Where and how Nance, Jr. will play remains in question. He’s technically a power forward/center, but at 6’7 he’s not huge at either position. He can probably spell Covington without missing a beat, Whether he can crack the center rotation is up in the air. He’s not a great one-on-one defender down low. It wastes his natural advantages. But he may not shoot well enough to play small forward either.
Either way, Portland’s second unit will need to play good defense around him, lest his talents go to waste in a sea of permissiveness. You may also see him push Covington for the starting spot before the season gets too old.
A Different Bench
Nance, Jr. will be about the only part of Portland’s bench you’re going to recognize. Last year with Carmelo Anthony, Enes Kanter, and Rodney Hood coming off the pines, the Blazers reserves were a Who’s Who of the NBA. Now they’re more like a, “Who’s that?” Portland will carry 14 players as the season starts. 8 of them are on rookie scale or minimum-level contracts, the most inexpensive lower roster possible.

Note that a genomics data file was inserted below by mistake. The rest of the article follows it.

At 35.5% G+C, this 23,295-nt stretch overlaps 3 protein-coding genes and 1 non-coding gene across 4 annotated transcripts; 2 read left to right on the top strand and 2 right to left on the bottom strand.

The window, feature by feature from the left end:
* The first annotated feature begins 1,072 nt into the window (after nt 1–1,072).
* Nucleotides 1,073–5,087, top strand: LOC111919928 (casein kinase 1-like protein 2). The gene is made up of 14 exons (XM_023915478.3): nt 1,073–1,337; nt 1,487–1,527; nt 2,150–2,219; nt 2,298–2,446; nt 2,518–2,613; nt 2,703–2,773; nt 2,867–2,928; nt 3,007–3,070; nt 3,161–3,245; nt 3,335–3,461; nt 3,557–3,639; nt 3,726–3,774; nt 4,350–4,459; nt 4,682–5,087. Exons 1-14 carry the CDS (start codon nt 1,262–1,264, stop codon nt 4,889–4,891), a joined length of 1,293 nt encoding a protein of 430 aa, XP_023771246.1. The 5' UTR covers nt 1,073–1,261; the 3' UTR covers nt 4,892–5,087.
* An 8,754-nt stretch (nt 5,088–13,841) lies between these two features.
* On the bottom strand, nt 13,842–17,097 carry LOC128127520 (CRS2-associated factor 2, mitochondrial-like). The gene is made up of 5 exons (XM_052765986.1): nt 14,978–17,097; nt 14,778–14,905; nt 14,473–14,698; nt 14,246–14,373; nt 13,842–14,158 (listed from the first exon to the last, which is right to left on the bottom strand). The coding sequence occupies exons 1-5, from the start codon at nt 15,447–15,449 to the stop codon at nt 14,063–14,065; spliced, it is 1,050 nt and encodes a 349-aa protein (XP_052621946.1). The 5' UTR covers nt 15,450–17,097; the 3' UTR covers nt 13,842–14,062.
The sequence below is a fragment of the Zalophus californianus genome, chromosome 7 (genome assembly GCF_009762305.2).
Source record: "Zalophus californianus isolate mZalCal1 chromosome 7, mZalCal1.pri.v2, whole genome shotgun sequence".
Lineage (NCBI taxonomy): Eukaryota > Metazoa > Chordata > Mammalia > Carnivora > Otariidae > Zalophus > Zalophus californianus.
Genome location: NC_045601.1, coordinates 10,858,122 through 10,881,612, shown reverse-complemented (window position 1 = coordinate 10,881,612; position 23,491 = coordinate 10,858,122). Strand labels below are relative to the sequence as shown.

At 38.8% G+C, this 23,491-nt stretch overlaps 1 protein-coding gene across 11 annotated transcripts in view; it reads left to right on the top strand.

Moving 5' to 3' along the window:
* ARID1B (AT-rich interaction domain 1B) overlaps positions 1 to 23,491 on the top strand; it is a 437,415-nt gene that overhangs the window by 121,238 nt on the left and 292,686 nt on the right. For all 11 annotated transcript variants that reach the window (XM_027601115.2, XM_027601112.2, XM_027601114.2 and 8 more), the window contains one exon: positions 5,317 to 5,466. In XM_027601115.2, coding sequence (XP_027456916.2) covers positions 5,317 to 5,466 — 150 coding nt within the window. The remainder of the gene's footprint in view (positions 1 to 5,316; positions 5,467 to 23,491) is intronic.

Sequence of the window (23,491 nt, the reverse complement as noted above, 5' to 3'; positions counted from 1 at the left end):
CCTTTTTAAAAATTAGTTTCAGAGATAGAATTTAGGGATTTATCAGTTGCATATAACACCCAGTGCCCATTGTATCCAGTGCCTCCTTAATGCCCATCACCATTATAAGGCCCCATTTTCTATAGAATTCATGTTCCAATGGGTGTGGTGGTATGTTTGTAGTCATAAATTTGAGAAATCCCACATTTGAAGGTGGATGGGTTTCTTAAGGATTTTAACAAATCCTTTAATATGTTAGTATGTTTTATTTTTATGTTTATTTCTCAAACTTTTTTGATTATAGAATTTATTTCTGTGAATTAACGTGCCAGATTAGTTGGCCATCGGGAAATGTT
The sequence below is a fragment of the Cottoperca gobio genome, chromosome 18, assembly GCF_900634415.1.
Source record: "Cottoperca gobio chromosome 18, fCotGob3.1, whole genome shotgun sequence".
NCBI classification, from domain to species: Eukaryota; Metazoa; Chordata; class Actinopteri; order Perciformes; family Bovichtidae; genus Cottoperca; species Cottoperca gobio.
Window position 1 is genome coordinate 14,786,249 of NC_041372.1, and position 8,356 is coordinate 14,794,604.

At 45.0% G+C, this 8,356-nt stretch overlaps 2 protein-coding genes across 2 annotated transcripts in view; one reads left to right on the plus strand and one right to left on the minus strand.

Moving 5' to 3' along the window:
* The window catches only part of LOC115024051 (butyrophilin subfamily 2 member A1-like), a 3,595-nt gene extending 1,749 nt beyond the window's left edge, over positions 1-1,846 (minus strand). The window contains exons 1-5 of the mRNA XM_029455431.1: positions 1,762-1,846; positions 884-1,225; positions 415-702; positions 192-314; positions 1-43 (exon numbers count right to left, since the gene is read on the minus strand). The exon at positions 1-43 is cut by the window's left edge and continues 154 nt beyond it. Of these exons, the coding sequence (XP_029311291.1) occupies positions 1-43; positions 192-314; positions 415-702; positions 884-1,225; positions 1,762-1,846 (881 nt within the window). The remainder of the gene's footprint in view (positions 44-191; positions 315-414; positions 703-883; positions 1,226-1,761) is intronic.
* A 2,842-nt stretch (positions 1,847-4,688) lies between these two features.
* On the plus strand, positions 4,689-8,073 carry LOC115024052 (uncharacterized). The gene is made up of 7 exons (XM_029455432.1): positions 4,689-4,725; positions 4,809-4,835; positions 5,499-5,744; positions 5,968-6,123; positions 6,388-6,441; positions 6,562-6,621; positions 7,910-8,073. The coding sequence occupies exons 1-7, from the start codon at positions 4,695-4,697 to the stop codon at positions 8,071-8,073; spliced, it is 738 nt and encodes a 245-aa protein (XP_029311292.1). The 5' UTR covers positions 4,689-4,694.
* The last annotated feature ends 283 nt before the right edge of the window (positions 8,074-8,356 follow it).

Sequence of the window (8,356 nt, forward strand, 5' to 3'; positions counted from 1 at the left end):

On the bright side, you won’t see ‘Melo and Kanter gunking up Portland’s defensive schemes anymore. On the other hand, either one of those players is more accomplished than the bottom half of the Blazers’ current roster combined. Integrating the mid- to deep bench—presuming they can play those players at all—will provide an immediate challenge for the new coaching staff.
Portland and Sacramento tip off at 7:00 PM, Pacific. Check out the site for how to watch articles, player profiles, and much more. Join us for our Game Day Thread tonight, then come to read the recap and analysis after!
Happy Opening Day of the Season, everyone!